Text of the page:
A Wholesome Start: Vegetarian Toddler Nutrition

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A vegetarian diet can support the healthy growth of toddlers and preschoolers – if it is done right. Since these years are key when establishing eating habits for life, it’s important to give your toddler a solid foundation, especially if you choose a vegetarian or vegan lifestyle. Kids who can learn to appreciate and enjoy greens, fruit, and grains at a young age are going to be set up for a lifetime of solid eating choices.

According to the Physicians Committee for Responsible Medicine,

Children raised on fruits, vegetables, whole grains, and legumes grow up to be slimmer and healthier and even live longer than their meat-eating friends. It is much easier to build a nutritious diet from plant foods than from animal products […] As for essential nutrients, plant foods are preferred sources because they provide sufficient energy and protein packaged with other health-promoting nutrients such as fiber, antioxidants, vitamins, minerals, and phytochemicals.

Below are some helpful tips and information of key nutrients that are important to remember when feeding your budding vegetarian.

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Key Nutrients in a Vegetarian Diet:

Protein – found in beans and legumes, grains, tofu, tempeh and other fermented soy products, nuts and nut butters, dairy, eggs

As long as he is eating a good mix of greens, beans, and veggies, your toddler’s protein intake should be sufficient.

Vitamin D – fifteen minutes of playtime in the sun every day; also found in milk and fortified milk replacements

Calcium – found in green leafy vegetables, sweet potatoes, almonds and almond butter, milk and yogurt, calcium-set tofu, fortified milk substitutes (soy, coconut, almond), fortified orange juice

Iron – found in whole grains and cereals, dried fruits, beans and legumes, green leafy vegetables, fortified cereals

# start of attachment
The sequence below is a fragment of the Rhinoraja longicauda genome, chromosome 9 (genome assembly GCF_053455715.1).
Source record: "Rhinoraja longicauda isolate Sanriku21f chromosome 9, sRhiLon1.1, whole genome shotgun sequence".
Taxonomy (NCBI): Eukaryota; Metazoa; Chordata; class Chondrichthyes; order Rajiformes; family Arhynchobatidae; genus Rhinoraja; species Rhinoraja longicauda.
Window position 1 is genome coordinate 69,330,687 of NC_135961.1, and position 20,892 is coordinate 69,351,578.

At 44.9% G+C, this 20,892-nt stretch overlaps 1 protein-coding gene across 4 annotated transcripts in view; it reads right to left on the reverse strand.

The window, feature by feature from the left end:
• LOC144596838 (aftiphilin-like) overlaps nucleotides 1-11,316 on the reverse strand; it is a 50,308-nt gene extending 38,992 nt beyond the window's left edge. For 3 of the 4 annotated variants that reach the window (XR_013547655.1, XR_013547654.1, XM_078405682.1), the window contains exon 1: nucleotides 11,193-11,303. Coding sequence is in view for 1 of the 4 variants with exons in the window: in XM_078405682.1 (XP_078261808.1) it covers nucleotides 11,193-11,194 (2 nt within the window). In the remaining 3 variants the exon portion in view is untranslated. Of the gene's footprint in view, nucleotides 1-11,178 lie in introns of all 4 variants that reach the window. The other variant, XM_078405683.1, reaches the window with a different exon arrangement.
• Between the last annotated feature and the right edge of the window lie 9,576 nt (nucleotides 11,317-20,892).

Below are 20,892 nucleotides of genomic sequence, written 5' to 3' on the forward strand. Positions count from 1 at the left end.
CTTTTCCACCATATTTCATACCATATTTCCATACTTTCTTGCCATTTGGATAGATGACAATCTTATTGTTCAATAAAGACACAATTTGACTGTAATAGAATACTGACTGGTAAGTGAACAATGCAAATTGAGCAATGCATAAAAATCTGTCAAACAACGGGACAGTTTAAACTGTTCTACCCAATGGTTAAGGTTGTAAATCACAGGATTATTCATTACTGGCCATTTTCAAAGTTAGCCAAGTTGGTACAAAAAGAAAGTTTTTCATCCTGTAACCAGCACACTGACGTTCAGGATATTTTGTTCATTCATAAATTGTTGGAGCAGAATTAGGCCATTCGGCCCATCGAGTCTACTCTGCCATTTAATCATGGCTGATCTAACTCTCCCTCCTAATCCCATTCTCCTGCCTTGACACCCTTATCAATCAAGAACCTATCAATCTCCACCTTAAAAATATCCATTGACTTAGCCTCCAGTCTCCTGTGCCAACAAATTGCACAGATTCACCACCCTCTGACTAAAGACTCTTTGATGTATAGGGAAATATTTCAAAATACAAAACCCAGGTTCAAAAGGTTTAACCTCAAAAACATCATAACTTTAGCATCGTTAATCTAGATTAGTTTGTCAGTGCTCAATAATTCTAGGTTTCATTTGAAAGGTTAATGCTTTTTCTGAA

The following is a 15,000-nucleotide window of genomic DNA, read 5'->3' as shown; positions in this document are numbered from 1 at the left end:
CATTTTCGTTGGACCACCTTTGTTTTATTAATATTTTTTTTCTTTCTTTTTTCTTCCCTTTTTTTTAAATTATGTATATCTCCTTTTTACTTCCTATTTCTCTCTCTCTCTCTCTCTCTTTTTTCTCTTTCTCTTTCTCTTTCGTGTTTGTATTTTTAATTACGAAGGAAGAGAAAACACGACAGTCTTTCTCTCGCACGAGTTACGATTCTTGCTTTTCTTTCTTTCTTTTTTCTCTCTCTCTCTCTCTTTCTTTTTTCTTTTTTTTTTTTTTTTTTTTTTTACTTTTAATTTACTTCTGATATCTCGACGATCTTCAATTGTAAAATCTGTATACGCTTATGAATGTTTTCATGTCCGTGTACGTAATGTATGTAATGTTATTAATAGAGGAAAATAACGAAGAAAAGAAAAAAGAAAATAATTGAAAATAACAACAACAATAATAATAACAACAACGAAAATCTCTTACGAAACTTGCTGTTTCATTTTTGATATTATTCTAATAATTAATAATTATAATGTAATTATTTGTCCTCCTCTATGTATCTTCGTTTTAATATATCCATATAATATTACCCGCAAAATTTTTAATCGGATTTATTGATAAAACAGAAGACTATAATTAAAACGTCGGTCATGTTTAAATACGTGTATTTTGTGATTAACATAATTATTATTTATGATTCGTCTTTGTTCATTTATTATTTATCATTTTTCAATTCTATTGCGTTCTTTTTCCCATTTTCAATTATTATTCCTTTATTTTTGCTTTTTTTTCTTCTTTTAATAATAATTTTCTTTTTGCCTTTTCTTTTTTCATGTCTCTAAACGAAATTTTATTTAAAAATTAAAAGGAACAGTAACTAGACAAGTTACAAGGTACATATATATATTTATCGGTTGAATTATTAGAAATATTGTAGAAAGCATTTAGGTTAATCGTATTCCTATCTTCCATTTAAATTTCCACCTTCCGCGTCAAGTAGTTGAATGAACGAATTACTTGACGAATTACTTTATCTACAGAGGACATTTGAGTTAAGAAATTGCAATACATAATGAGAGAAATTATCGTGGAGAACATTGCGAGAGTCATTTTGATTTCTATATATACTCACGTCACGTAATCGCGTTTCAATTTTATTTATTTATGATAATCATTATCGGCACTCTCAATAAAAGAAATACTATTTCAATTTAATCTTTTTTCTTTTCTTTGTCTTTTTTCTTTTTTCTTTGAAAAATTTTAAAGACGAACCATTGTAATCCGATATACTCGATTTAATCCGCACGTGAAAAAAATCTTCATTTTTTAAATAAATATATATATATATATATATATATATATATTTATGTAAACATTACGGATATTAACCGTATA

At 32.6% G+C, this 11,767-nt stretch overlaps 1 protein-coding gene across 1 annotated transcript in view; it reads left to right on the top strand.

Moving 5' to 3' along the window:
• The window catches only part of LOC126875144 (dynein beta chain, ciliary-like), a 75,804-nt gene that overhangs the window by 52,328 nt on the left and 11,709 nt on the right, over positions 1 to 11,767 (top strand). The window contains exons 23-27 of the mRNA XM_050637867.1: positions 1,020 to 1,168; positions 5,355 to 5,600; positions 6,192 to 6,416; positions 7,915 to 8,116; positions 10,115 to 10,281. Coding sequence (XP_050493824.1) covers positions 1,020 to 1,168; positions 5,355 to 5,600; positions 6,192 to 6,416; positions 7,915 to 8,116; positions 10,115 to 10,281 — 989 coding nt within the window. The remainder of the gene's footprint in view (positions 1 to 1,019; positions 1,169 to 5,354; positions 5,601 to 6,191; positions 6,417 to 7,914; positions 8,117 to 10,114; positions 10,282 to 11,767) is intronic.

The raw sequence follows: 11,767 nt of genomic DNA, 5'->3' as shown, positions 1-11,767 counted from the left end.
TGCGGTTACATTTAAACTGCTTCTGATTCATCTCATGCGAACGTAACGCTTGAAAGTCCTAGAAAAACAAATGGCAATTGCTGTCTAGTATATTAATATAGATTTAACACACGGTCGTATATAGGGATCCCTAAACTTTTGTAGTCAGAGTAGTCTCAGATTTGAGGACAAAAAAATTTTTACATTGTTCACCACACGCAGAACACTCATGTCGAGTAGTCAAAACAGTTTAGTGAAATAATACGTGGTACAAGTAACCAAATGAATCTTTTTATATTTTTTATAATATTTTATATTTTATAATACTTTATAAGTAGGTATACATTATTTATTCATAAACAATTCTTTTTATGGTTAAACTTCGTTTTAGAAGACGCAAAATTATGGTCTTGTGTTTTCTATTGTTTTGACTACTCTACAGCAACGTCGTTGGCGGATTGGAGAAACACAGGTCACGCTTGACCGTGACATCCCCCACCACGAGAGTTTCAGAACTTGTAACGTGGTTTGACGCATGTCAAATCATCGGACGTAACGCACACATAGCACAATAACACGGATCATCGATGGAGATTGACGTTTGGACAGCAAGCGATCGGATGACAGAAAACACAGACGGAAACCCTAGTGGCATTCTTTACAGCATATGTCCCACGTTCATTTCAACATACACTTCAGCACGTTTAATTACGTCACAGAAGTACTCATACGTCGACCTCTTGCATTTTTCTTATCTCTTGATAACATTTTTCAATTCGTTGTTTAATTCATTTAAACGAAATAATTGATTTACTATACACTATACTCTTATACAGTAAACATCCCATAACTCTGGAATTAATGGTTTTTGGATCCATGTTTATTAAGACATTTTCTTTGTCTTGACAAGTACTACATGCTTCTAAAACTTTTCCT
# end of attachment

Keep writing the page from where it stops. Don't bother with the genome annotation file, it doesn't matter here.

Try to pair plant-based foods containing iron with foods containing vitamin C (citrus, tomatoes, fruit, and more) as it promotes iron absorption!

Zinc – found in whole grains, nuts, beans, hard cheeses, tofu, fermented soy products

Vitamin B12 – eggs, dairy products, B12-fortified nutritional yeast, fortified milk replacements, fortified cereals

B12 is one of the few nutrients that isn’t easily found in a varied, wholesome plant-based diet, but is crucial for growth and development. If your toddler loves dairy, her B12 intake should be fine – if not, consider fortified foods or a supplement.

Fiber – found in whole grain breads and cereals, legumes, fruit, vegetables

We all know a diet high in fiber is good for adults, but it fills up small toddler tummies quickly and may cause children to feel full before eating enough. High fiber foods should also be high in calories, or try lower fiber foods like fruit.

Fats – found in nuts and nut butters, avocados, tofu, hummus, oils

Healthy fats are important for growth and brain development. Aim to provide monounsaturated and polyunsaturated fats (avocado, nut butters, tofu) and linoleic oil (canola, flaxseed, soy products).

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Helpful Tips:

The key to success with a vegetarian diet is mindfulness and planning!

Make every bite count – pack in plenty of protein, vitamins, and good fats.

Keep things fun by offering a variety of foods and introducing new ones frequently.

Toddlers are experts at mimicking. Make sure you’re eating your greens, too!

A well-balanced vegetarian diet contains things like nuts and fruit. Be sure to limit choking risk for toddlers by grinding nuts, halving or quartering grapes small fruits, and finely cutting vegetables and fruits – and of course, always supervise consumption of these foods!

Be sure to maintain regular checkups with your pediatrician, and listen to their recommendations.

Written by: Amanda Dunham

Sources:

Physicians Committee for Responsible Medicine

Vegan Society

Vegetarian Nutrition

Modern Mom

Benefits of Iron

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We see so many articles on Iron and as parents are told the importance of including it into our children’s diets, but do you know why it is such an important mineral?

It is a vital nutrient that helps make hemoglobin, which are the components that carry oxygen in the red blood cells.  Without iron, the body cannot make enough red blood cells and our organs and tissues will not function properly.  Iron is also vital for brain function and development as well as helping to increase concentration levels.  With so much information out there, it can become difficult to keep track of how much is required in your children’s diets each day, so here is a guide to help eliminate the confusion!

  • Infants 7-12 months require up to 11 mg of iron daily.
  • Toddlers need 7mg of iron each day.
  • Children 4-8 years old require 10 mg of iron.
  • 2 servings a day of lentils, legumes, cooked spinach, and seeds such as pumpkin or sesame provide an adequate intake of iron for those children who do not favor iron rich proteins from meat.

We want to know….how do you make sure your family is getting enough iron in their meals?

Source: www.kidshealth.org